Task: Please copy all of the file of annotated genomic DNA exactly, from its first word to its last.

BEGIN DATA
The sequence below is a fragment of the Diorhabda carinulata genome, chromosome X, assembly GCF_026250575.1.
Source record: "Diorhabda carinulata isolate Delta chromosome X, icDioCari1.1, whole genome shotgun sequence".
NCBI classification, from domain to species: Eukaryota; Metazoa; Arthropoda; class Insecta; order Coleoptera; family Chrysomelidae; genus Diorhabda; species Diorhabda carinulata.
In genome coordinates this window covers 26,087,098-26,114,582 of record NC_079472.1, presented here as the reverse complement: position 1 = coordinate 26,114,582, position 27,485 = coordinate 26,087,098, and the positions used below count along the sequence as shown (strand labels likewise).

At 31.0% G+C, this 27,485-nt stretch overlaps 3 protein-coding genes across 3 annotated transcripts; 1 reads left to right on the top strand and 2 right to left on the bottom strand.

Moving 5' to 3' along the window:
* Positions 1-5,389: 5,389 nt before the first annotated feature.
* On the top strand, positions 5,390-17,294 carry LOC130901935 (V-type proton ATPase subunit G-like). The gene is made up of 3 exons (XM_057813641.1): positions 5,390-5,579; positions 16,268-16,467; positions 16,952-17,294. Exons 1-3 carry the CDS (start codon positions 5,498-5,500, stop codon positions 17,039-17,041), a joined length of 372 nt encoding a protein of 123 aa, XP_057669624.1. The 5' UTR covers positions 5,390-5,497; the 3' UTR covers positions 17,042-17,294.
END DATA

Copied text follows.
The sequence below is a fragment of the Diorhabda carinulata genome, chromosome X, assembly GCF_026250575.1.
Source record: "Diorhabda carinulata isolate Delta chromosome X, icDioCari1.1, whole genome shotgun sequence".
NCBI classification, from domain to species: Eukaryota; Metazoa; Arthropoda; class Insecta; order Coleoptera; family Chrysomelidae; genus Diorhabda; species Diorhabda carinulata.
In genome coordinates this window covers 26,087,098-26,114,582 of record NC_079472.1, presented here as the reverse complement: position 1 = coordinate 26,114,582, position 27,485 = coordinate 26,087,098, and the positions used below count along the sequence as shown (strand labels likewise).

At 31.0% G+C, this 27,485-nt stretch overlaps 3 protein-coding genes across 3 annotated transcripts; 1 reads left to right on the top strand and 2 right to left on the bottom strand.

Moving 5' to 3' along the window:
* Positions 1-5,389: 5,389 nt before the first annotated feature.
* On the top strand, positions 5,390-17,294 carry LOC130901935 (V-type proton ATPase subunit G-like). The gene is made up of 3 exons (XM_057813641.1): positions 5,390-5,579; positions 16,268-16,467; positions 16,952-17,294. Exons 1-3 carry the CDS (start codon positions 5,498-5,500, stop codon positions 17,039-17,041), a joined length of 372 nt encoding a protein of 123 aa, XP_057669624.1. The 5' UTR covers positions 5,390-5,497; the 3' UTR covers positions 17,042-17,294.